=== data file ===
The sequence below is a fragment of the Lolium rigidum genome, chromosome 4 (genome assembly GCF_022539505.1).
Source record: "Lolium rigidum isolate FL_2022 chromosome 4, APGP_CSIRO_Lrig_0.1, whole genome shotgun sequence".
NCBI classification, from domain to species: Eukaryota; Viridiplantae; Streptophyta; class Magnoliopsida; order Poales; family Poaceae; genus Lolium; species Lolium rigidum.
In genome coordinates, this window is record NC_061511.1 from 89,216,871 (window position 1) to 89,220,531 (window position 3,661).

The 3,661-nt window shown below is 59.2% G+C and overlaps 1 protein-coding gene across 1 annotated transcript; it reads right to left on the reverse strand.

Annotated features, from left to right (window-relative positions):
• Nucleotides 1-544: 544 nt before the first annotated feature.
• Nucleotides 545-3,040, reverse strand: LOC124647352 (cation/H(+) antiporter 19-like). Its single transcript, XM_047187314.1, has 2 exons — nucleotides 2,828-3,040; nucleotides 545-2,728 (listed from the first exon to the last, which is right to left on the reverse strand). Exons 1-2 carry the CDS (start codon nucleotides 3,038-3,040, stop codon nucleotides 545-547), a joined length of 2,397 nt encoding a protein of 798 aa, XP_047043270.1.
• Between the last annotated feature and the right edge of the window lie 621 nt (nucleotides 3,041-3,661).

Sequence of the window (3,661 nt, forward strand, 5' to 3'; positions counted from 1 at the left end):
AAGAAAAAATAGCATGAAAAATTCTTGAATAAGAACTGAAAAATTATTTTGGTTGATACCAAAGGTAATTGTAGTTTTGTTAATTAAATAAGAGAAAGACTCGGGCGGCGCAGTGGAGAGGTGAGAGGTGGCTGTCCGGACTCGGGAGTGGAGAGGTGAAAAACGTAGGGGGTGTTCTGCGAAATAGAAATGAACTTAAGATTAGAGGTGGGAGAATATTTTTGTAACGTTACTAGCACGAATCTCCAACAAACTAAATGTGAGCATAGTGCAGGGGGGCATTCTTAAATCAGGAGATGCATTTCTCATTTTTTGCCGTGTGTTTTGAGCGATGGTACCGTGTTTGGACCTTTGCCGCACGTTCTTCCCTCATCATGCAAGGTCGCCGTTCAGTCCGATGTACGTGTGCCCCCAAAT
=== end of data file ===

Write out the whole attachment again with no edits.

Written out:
The sequence below is a fragment of the Lolium rigidum genome, chromosome 4 (genome assembly GCF_022539505.1).
Source record: "Lolium rigidum isolate FL_2022 chromosome 4, APGP_CSIRO_Lrig_0.1, whole genome shotgun sequence".
NCBI classification, from domain to species: Eukaryota; Viridiplantae; Streptophyta; class Magnoliopsida; order Poales; family Poaceae; genus Lolium; species Lolium rigidum.
In genome coordinates, this window is record NC_061511.1 from 89,216,871 (window position 1) to 89,220,531 (window position 3,661).

The 3,661-nt window shown below is 59.2% G+C and overlaps 1 protein-coding gene across 1 annotated transcript; it reads right to left on the reverse strand.

Annotated features, from left to right (window-relative positions):
• Nucleotides 1-544: 544 nt before the first annotated feature.
• Nucleotides 545-3,040, reverse strand: LOC124647352 (cation/H(+) antiporter 19-like). Its single transcript, XM_047187314.1, has 2 exons — nucleotides 2,828-3,040; nucleotides 545-2,728 (listed from the first exon to the last, which is right to left on the reverse strand). Exons 1-2 carry the CDS (start codon nucleotides 3,038-3,040, stop codon nucleotides 545-547), a joined length of 2,397 nt encoding a protein of 798 aa, XP_047043270.1.
• Between the last annotated feature and the right edge of the window lie 621 nt (nucleotides 3,041-3,661).

Sequence of the window (3,661 nt, forward strand, 5' to 3'; positions counted from 1 at the left end):
AAGAAAAAATAGCATGAAAAATTCTTGAATAAGAACTGAAAAATTATTTTGGTTGATACCAAAGGTAATTGTAGTTTTGTTAATTAAATAAGAGAAAGACTCGGGCGGCGCAGTGGAGAGGTGAGAGGTGGCTGTCCGGACTCGGGAGTGGAGAGGTGAAAAACGTAGGGGGTGTTCTGCGAAATAGAAATGAACTTAAGATTAGAGGTGGGAGAATATTTTTGTAACGTTACTAGCACGAATCTCCAACAAACTAAATGTGAGCATAGTGCAGGGGGGCATTCTTAAATCAGGAGATGCATTTCTCATTTTTTGCCGTGTGTTTTGAGCGATGGTACCGTGTTTGGACCTTTGCCGCACGTTCTTCCCTCATCATGCAAGGTCGCCGTTCAGTCCGATGTACGTGTGCCCCCAAAT